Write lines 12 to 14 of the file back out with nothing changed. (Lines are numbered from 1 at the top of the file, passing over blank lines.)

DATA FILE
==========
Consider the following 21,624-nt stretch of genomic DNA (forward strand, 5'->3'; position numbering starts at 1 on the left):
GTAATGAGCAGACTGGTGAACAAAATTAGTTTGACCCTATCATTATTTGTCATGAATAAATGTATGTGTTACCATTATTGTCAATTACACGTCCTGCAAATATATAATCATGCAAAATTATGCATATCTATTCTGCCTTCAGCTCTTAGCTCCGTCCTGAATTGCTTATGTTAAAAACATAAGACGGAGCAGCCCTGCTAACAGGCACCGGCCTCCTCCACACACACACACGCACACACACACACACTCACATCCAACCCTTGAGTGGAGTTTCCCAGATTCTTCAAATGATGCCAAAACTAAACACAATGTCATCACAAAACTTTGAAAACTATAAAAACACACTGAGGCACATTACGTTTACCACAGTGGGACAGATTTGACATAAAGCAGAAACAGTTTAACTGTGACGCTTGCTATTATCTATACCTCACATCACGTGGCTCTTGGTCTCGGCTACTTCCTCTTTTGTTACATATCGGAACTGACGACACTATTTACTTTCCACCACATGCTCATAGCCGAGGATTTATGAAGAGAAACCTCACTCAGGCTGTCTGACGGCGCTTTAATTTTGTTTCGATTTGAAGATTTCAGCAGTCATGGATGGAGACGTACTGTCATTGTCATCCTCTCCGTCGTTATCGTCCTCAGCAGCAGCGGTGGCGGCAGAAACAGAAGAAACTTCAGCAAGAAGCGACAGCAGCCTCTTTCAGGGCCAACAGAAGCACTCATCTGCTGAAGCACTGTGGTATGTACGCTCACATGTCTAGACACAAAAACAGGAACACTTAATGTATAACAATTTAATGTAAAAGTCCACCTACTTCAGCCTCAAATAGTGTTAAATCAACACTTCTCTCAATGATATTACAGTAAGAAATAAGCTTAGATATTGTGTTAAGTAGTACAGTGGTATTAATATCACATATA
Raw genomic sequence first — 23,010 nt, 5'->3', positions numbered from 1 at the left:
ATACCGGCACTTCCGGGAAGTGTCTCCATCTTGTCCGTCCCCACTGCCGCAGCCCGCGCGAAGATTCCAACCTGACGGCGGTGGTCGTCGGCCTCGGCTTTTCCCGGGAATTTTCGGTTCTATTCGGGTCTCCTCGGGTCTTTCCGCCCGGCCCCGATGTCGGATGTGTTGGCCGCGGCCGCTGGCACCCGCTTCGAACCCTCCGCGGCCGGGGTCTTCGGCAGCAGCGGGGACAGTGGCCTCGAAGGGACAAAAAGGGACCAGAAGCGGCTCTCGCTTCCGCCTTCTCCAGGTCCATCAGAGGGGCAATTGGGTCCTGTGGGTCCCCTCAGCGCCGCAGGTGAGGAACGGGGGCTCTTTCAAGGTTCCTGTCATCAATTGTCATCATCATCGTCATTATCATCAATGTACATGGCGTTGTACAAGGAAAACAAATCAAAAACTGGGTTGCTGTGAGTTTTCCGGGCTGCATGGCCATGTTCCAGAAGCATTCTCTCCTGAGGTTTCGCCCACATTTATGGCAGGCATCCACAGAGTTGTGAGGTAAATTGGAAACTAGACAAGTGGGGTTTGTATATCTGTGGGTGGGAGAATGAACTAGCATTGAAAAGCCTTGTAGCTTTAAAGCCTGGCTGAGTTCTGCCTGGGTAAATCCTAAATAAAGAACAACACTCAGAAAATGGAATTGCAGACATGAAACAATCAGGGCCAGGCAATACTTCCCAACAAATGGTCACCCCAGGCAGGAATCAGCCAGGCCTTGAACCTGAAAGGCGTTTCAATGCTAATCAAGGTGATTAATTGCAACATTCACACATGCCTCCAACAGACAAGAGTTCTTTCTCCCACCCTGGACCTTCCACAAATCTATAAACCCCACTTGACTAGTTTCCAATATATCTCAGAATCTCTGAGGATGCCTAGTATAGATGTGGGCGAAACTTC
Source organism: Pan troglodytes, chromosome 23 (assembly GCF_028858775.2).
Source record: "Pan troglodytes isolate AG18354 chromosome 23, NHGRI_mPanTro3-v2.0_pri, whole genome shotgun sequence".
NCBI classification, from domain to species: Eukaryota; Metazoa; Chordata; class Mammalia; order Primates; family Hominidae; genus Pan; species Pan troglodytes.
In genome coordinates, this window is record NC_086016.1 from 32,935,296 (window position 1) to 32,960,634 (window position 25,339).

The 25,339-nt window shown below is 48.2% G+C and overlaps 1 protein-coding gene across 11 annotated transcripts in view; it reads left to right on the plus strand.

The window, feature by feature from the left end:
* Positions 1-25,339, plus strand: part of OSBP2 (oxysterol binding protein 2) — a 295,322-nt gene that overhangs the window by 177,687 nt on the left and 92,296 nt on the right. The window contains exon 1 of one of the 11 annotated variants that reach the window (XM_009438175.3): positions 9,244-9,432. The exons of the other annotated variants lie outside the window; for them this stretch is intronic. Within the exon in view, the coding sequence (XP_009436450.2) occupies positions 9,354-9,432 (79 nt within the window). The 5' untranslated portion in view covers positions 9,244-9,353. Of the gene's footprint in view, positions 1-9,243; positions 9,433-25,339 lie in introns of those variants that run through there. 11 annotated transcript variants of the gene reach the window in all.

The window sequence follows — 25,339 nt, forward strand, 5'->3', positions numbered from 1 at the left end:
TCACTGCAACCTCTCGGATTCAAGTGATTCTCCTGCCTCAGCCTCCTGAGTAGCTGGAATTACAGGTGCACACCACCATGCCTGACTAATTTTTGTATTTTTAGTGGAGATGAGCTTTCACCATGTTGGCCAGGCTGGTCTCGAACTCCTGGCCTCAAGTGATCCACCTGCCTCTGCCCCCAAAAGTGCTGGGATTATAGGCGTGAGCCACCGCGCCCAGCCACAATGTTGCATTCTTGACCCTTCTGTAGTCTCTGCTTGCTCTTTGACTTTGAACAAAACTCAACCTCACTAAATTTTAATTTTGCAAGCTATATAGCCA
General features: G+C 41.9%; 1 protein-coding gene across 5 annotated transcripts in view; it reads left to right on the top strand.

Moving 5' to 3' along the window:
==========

The window sequence follows — 25,339 nt, forward strand, 5'->3', positions numbered from 1 at the left end:
TCACTGCAACCTCTCGGATTCAAGTGATTCTCCTGCCTCAGCCTCCTGAGTAGCTGGAATTACAGGTGCACACCACCATGCCTGACTAATTTTTGTATTTTTAGTGGAGATGAGCTTTCACCATGTTGGCCAGGCTGGTCTCGAACTCCTGGCCTCAAGTGATCCACCTGCCTCTGCCCCCAAAAGTGCTGGGATTATAGGCGTGAGCCACCGCGCCCAGCCACAATGTTGCATTCTTGACCCTTCTGTAGTCTCTGCTTGCTCTTTGACTTTGAACAAAACTCAACCTCACTAAATTTTAATTTTGCAAGCTATATAGCCA
General features: G+C 41.9%; 1 protein-coding gene across 5 annotated transcripts in view; it reads left to right on the top strand.